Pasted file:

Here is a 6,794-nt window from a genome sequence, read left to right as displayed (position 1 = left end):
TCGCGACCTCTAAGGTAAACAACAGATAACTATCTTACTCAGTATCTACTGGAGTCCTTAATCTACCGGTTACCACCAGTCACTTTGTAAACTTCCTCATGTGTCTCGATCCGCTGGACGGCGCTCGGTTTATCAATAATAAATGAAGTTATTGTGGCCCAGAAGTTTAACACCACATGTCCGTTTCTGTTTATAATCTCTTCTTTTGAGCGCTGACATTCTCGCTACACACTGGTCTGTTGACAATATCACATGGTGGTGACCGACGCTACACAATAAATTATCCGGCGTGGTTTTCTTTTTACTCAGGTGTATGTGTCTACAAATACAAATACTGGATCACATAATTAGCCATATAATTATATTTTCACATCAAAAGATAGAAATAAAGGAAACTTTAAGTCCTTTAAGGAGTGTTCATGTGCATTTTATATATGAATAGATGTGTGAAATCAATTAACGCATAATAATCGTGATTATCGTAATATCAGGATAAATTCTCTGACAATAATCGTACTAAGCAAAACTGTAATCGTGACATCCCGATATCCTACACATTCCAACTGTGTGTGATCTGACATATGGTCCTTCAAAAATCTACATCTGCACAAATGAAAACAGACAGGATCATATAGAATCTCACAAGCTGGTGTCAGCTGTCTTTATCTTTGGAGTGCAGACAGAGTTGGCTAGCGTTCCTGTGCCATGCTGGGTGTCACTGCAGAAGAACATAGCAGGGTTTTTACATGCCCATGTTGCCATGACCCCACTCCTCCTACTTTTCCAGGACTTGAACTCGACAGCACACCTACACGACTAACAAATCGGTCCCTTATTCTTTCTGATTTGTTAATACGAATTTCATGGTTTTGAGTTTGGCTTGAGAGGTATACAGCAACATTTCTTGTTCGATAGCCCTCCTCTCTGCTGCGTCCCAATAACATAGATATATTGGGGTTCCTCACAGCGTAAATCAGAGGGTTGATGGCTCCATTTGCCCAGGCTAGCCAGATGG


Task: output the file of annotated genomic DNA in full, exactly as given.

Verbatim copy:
Here is a 6,794-nt window from a genome sequence, read left to right as displayed (position 1 = left end):
TCGCGACCTCTAAGGTAAACAACAGATAACTATCTTACTCAGTATCTACTGGAGTCCTTAATCTACCGGTTACCACCAGTCACTTTGTAAACTTCCTCATGTGTCTCGATCCGCTGGACGGCGCTCGGTTTATCAATAATAAATGAAGTTATTGTGGCCCAGAAGTTTAACACCACATGTCCGTTTCTGTTTATAATCTCTTCTTTTGAGCGCTGACATTCTCGCTACACACTGGTCTGTTGACAATATCACATGGTGGTGACCGACGCTACACAATAAATTATCCGGCGTGGTTTTCTTTTTACTCAGGTGTATGTGTCTACAAATACAAATACTGGATCACATAATTAGCCATATAATTATATTTTCACATCAAAAGATAGAAATAAAGGAAACTTTAAGTCCTTTAAGGAGTGTTCATGTGCATTTTATATATGAATAGATGTGTGAAATCAATTAACGCATAATAATCGTGATTATCGTAATATCAGGATAAATTCTCTGACAATAATCGTACTAAGCAAAACTGTAATCGTGACATCCCGATATCCTACACATTCCAACTGTGTGTGATCTGACATATGGTCCTTCAAAAATCTACATCTGCACAAATGAAAACAGACAGGATCATATAGAATCTCACAAGCTGGTGTCAGCTGTCTTTATCTTTGGAGTGCAGACAGAGTTGGCTAGCGTTCCTGTGCCATGCTGGGTGTCACTGCAGAAGAACATAGCAGGGTTTTTACATGCCCATGTTGCCATGACCCCACTCCTCCTACTTTTCCAGGACTTGAACTCGACAGCACACCTACACGACTAACAAATCGGTCCCTTATTCTTTCTGATTTGTTAATACGAATTTCATGGTTTTGAGTTTGGCTTGAGAGGTATACAGCAACATTTCTTGTTCGATAGCCCTCCTCTCTGCTGCGTCCCAATAACATAGATATATTGGGGTTCCTCACAGCGTAAATCAGAGGGTTGATGGCTCCATTTGCCCAGGCTAGCCAGATGG